When Tories threatened civil war

Submitted by AWL on 11 September, 2019 - 10:34 Author: Rhodri Evans
bonar law

“There are things stronger than parliamentary majorities”, said the Tory party leader.

That was Andrew Bonar Law, leader of the Tory opposition, speaking about Irish Home Rule in July 1912.

He added: “We shall not be guided by the considerations or bound by the restraints which would influence us in a normal constitutional struggle…

“I can imagine no length of resistance to which Ulster can go in which I should not be prepared to support them”.

He accused the Liberal government of “lighting the fires of civil war”, or, in other words, declared himself ready to use the fires of civil war against it.

He encouraged the formation of a rebel army in the north-east of what was then a united Ireland under British rule, to resist by force the granting by Westminster to all-Ireland of “Home Rule”.

The Tories and their Irish allies made plans for a provisional government in north-east Ireland that would resist Dublin rule, if it was granted by Westminster.

“Home rule” was little more than local government autonomy. It was not independence. But the Anglo-Irish Protestant wealthy class throughout Ireland, and the compact Irish Protestant population of all classes in the north-east, saw it as a threat of “Rome Rule”.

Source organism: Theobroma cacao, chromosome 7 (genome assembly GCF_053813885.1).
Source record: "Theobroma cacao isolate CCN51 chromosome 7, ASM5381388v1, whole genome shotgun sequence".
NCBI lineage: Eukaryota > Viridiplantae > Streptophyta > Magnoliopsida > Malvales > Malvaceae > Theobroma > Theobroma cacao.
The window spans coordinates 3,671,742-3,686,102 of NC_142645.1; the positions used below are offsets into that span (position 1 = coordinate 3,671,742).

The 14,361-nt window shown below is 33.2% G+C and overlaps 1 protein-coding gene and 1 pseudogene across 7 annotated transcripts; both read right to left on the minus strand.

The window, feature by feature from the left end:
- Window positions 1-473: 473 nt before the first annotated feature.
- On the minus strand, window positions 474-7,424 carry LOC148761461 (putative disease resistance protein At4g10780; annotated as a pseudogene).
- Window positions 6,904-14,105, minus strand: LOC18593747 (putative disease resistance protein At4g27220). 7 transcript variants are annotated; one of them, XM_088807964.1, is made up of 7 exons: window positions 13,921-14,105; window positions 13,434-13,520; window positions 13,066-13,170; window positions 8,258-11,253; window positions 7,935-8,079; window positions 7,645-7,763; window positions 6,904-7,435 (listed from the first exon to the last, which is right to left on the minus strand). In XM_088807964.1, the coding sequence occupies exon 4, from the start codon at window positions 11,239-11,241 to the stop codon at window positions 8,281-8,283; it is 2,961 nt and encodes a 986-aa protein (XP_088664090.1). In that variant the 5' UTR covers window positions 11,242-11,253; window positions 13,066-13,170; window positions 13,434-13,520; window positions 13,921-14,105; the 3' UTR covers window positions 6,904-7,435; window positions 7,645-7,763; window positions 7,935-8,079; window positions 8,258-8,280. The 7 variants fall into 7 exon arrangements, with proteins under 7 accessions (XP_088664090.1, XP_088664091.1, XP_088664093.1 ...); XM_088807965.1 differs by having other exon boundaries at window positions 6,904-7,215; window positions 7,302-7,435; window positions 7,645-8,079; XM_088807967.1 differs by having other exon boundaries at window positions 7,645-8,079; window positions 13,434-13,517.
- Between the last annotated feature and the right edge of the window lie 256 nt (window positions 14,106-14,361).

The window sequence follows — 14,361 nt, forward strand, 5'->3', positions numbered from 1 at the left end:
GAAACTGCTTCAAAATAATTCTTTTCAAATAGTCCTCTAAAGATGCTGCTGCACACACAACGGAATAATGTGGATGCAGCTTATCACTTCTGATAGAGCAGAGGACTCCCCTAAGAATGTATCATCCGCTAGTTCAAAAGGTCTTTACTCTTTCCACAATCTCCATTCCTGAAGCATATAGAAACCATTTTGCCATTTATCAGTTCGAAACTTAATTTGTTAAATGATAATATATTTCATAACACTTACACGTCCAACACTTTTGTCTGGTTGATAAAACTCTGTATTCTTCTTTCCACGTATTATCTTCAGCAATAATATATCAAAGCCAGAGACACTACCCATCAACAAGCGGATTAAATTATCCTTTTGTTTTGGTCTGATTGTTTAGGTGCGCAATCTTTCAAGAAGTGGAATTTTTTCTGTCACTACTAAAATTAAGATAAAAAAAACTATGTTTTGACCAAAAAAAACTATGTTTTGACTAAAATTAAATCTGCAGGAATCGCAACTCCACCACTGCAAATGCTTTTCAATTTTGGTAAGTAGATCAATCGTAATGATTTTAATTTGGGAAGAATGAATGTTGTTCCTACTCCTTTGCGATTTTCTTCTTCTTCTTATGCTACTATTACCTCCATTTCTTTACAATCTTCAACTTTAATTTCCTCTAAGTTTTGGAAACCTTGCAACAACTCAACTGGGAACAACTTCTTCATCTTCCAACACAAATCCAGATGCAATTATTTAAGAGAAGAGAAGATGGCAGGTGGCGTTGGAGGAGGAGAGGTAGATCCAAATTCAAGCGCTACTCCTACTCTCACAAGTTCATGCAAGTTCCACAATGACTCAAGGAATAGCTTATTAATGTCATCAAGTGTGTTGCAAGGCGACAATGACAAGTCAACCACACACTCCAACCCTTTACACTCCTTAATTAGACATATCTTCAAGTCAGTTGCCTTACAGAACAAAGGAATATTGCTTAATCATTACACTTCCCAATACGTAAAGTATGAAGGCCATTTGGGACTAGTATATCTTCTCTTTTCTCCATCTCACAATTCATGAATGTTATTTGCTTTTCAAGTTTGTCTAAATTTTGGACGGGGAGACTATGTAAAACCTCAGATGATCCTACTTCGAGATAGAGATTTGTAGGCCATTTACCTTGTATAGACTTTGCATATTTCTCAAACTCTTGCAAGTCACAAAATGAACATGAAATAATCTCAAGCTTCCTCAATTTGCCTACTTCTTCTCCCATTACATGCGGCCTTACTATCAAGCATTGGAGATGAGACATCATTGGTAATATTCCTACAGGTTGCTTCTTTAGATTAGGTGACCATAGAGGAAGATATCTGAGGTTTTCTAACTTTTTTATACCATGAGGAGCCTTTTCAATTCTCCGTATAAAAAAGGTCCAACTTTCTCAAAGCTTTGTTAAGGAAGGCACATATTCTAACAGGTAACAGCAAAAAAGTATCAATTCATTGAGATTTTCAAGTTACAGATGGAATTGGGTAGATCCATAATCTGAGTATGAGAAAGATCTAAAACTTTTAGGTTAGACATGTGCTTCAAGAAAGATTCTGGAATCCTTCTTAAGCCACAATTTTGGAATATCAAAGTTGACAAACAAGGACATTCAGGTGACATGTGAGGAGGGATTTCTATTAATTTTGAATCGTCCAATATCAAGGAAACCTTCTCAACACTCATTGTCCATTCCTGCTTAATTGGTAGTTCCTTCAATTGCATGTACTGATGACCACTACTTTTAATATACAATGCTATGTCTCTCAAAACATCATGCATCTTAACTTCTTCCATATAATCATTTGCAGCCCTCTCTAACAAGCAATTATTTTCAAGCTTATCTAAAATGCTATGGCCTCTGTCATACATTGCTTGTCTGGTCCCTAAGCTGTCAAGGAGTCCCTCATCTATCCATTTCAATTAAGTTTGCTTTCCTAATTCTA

In April 1912 Bonar Law and others reviewed 100,000 militia volunteers in Belfast.

They had been rallied under an old law authorising local Justices of the Peace to organise drilling. In January 1913 the militiamen were formally organised into the Ulster Volunteer Force.

In March 1914 senior officers of the British Army in Ireland declared that they would refuse to act against “Ulster”, and in April 1914 a large gun-running operation smuggled arms to them from Germany (with which Britain was soon to go to war).

The crisis was defused for the time being in August 1914, when World War 1 broke out. The Liberal government agreed to pass the Home Rule Act into law but suspend it for the duration. The Tories joined the Liberals in a coalition government in May 1915.

After 1916, when British government efforts to impose conscription in Ireland roused mass opposition there, and after the end of World War 1, the conflicts revived, but in different form.

After the Irish war of independence, they would be resolved for the time being by another Tory-Liberal coalition government. In late 1921 it partitioned Ireland into a more-or-less independent Irish Free State (26 counties) and a Northern Ireland Home Rule state of six counties, the maximum area compatible with a clear (two-thirds) Protestant majority.

The resulting border ran (and runs) for almost all its length through majority-Catholic, anti-Partition populations on both sides.

The botched and undemocratic character of the settlement led to the Northern Ireland state breaking down into 25 years of simmering civil war from 1968-69. It is central again to the Brexit issue today, with the dispute over the “backstop” which bars the re-erection of a “hard” border where decades of integration of both the UK and Ireland into the EU have softened it into near-invisibility.